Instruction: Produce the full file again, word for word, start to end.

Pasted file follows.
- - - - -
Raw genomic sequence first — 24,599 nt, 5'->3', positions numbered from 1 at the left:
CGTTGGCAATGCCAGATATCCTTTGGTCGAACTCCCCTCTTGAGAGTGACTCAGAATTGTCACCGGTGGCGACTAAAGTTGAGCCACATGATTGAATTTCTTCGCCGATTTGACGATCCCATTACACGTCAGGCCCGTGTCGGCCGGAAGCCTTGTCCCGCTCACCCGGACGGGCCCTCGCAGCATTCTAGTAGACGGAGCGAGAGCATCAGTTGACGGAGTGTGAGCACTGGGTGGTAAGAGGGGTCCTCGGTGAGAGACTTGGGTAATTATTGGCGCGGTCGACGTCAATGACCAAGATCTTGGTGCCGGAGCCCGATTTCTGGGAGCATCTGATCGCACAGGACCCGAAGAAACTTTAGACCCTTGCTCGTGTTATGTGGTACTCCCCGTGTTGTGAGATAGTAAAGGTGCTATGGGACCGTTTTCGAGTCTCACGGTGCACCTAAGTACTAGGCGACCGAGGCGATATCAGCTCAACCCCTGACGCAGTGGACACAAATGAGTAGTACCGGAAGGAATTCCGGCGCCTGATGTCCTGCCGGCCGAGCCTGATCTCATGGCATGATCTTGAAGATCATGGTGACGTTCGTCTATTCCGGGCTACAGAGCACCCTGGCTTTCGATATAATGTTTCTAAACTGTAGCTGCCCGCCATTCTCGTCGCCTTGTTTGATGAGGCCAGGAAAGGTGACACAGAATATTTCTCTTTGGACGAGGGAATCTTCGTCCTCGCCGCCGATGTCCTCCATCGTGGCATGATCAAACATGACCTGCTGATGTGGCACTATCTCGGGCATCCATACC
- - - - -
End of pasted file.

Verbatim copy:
Raw genomic sequence first — 24,599 nt, 5'->3', positions numbered from 1 at the left:
CGTTGGCAATGCCAGATATCCTTTGGTCGAACTCCCCTCTTGAGAGTGACTCAGAATTGTCACCGGTGGCGACTAAAGTTGAGCCACATGATTGAATTTCTTCGCCGATTTGACGATCCCATTACACGTCAGGCCCGTGTCGGCCGGAAGCCTTGTCCCGCTCACCCGGACGGGCCCTCGCAGCATTCTAGTAGACGGAGCGAGAGCATCAGTTGACGGAGTGTGAGCACTGGGTGGTAAGAGGGGTCCTCGGTGAGAGACTTGGGTAATTATTGGCGCGGTCGACGTCAATGACCAAGATCTTGGTGCCGGAGCCCGATTTCTGGGAGCATCTGATCGCACAGGACCCGAAGAAACTTTAGACCCTTGCTCGTGTTATGTGGTACTCCCCGTGTTGTGAGATAGTAAAGGTGCTATGGGACCGTTTTCGAGTCTCACGGTGCACCTAAGTACTAGGCGACCGAGGCGATATCAGCTCAACCCCTGACGCAGTGGACACAAATGAGTAGTACCGGAAGGAATTCCGGCGCCTGATGTCCTGCCGGCCGAGCCTGATCTCATGGCATGATCTTGAAGATCATGGTGACGTTCGTCTATTCCGGGCTACAGAGCACCCTGGCTTTCGATATAATGTTTCTAAACTGTAGCTGCCCGCCATTCTCGTCGCCTTGTTTGATGAGGCCAGGAAAGGTGACACAGAATATTTCTCTTTGGACGAGGGAATCTTCGTCCTCGCCGCCGATGTCCTCCATCGTGGCATGATCAAACATGACCTGCTGATGTGGCACTATCTCGGGCATCCATACC